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Report: Rent ‘out of reach’ for most low-income families, experts hope Congress acts quickly

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SPRINGFIELD, Ill. - The federal eviction moratorium ended over the weekend and many are struggling to get money to pay their rent. Protections for Illinois renters phase out this month, but housing experts say Congress must address another big issue. Rent for affordable housing is too high for most low-income families.

A recent report from the National Low Income Housing Coalition shows rent is "out of reach" for most across the country. Experts say emergency rental assistance cannot solve the long-term affordability challenges that low-wage workers have faced for decades. That's why they're calling for more federal resources.

The 2021 "Out of Reach" data show Illinois renters need to earn over $22 per hour to afford a modest two-bedroom apartment. Let's put that into perspective for those working at minimum wage. In Illinois, that's $11. So, you would need to work 80 hours per week or have two full-time jobs to afford a two-bedroom apartment.

"Even though rents in places like Springfield and Quincy are lower than in the Chicago area, oftentimes workers income is lower as well. So, we still have that gap," said Bob Palmer, Policy Director of Housing Action Illinois.

Palmer says federal funds already set aside for rental assistance can address the immediate needs with the eviction moratorium phasing out in Illinois. However, he argues Congress should do more to help those most in need.

Invest the resources

"The housing issue is clearly a problem that our society could solve if there was the political will. It's pretty simple," Palmer said. "People lack housing, there's not enough affordable units, or people don't have sufficient income to pay for housing. If we had a consensus as a society that this is a problem that we needed to solve and we are willing to invest the resources, we pretty easily solve it."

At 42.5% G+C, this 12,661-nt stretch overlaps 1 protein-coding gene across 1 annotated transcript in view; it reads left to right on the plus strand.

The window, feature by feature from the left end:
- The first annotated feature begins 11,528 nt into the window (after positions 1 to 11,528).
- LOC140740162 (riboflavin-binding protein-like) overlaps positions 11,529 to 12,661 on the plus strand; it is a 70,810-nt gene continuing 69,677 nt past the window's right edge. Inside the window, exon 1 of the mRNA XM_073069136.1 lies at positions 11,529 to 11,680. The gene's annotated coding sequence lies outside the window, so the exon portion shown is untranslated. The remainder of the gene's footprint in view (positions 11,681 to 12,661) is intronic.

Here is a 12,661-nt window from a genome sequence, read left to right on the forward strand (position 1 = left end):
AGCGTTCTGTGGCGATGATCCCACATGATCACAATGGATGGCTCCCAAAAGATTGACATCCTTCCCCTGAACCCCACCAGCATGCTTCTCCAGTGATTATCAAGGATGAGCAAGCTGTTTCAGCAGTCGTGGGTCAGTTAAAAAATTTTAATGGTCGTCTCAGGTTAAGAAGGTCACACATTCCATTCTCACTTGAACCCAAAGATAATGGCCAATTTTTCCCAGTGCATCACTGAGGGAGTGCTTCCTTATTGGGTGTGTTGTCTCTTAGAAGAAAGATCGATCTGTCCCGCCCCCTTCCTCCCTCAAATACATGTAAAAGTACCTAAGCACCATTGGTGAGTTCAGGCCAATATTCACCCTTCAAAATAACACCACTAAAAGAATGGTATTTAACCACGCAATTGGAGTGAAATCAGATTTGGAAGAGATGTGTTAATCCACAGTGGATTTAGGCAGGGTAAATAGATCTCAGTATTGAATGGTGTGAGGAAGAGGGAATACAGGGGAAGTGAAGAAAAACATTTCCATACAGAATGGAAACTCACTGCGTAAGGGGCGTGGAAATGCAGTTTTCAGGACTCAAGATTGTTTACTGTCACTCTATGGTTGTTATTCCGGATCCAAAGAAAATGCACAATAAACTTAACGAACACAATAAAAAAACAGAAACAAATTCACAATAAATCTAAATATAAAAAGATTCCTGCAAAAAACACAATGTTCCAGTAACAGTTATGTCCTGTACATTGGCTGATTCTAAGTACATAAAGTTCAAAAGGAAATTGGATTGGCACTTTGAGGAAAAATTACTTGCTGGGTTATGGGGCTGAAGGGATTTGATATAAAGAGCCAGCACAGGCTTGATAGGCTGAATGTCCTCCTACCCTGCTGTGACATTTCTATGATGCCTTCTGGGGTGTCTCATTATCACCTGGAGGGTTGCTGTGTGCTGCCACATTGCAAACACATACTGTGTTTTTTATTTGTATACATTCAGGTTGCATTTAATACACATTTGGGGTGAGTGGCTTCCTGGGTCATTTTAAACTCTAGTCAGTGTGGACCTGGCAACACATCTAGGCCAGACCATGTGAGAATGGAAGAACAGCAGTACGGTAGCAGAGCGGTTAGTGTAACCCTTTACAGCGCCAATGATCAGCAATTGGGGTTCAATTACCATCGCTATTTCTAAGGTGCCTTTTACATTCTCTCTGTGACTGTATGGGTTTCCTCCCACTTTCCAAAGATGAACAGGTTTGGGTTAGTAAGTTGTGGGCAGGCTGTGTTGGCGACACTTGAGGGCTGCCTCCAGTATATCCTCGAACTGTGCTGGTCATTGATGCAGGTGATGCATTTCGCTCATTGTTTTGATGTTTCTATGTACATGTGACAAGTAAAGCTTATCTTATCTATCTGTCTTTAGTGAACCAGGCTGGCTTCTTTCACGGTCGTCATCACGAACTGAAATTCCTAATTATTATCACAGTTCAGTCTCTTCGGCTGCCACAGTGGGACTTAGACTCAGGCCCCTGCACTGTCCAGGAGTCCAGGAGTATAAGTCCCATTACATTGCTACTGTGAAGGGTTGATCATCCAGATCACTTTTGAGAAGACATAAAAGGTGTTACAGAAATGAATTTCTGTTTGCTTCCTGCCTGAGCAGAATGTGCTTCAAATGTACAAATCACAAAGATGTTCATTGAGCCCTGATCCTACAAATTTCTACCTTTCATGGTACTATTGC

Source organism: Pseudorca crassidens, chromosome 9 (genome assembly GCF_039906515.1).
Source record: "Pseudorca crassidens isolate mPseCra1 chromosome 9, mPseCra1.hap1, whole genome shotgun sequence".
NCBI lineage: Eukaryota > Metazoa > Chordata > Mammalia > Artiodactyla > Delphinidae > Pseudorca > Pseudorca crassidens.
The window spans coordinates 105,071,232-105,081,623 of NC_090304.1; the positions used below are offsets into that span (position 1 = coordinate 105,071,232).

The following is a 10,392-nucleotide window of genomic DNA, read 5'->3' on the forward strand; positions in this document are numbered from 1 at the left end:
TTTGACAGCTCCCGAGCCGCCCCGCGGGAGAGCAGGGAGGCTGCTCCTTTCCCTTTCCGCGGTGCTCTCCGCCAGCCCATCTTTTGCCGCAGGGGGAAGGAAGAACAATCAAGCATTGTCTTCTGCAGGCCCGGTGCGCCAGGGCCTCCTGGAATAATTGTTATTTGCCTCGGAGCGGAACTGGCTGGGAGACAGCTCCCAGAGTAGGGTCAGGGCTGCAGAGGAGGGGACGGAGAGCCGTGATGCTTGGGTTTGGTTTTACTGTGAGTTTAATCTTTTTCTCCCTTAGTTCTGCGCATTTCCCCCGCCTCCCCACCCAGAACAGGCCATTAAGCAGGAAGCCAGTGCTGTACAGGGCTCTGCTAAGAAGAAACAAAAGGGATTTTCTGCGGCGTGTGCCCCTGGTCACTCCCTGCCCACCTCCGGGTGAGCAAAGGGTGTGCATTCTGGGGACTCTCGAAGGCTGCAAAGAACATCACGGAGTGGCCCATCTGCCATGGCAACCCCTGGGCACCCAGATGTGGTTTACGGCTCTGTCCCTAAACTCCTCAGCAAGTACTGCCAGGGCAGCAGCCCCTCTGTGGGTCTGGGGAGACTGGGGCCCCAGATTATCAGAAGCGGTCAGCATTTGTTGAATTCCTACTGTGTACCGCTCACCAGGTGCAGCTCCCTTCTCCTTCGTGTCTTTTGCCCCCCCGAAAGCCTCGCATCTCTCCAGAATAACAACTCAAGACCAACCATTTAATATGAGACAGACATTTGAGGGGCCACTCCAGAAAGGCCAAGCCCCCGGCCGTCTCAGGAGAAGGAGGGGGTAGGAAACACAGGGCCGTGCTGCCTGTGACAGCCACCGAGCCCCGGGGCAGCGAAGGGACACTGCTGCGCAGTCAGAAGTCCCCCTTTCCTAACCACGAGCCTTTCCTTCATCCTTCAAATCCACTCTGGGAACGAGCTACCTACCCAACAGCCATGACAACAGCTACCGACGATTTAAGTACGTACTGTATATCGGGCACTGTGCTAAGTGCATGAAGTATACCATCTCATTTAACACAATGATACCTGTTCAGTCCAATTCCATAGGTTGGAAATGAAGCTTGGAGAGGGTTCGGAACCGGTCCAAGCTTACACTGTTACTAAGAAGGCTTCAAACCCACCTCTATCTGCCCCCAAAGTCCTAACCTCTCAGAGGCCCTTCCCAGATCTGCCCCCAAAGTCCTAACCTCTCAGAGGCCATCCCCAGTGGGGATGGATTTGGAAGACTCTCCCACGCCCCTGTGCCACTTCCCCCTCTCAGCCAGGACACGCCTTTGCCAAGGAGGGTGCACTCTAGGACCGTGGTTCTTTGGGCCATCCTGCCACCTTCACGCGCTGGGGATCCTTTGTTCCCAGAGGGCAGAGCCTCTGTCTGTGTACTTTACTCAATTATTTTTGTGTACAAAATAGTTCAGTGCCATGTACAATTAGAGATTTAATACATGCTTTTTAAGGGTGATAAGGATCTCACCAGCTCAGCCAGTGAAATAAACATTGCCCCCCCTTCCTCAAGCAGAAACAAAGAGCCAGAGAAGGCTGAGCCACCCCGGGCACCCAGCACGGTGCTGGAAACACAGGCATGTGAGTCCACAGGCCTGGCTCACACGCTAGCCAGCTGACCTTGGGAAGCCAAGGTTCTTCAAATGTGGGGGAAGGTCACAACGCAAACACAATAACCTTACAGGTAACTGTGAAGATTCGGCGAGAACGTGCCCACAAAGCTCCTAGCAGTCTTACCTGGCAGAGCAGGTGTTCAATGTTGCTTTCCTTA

Housing Action Illinois wants universal rental assistance through full funding of the federal Housing Choice Voucher program. They also hope Congress strengthens and enforces renter protections, especially for those with disabilities.

Many ADA-compliant apartments come at a high cost. Most people with disabilities that can't work rely on Supplemental Social Security. But that only gets individuals $794 per month.

"People with disabilities find themselves in a situation where sometimes they have to give up on something in order to really get what they don't want," said John Herring Sr.

Making homes accessible and affordable

The Springfield native is the Executive Director for the Illinois Network of Centers for Independent Living. Herring says landlords sometimes aren't willing to make the changes need to make homes accessible and affordable. That's why he's fighting for change.

Advocates continue to push for a larger stock of affordable homes available to those making the lowest income. They hope it can happen through annual investments into the National Housing Trust Fund.

"What are we gonna do as America, as citizens, as a state, to ensure that once that net if pulled those individuals don't drop all the way to the ground," Herring asked.

Herring says this isn't just an issue for low-income Illinoisans. He stressed affordable housing is a problem for all.

"If you let the weakest link fall, eventually everyone will fall," Herring added.

Palmer would also like to see a national housing stabilization fund for emergency assistance for families experiencing sudden and temporary loss in finances.

"You really can't be successful in life if you have a stable affordable home," Palmer said. "There's a long established consensus that the most successful way to help people experiencing homelessness is actually get them into housing. That helps avoid all the other social costs of homelessness. It also puts people in a better position to be successful in their life."

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Mike Miletich

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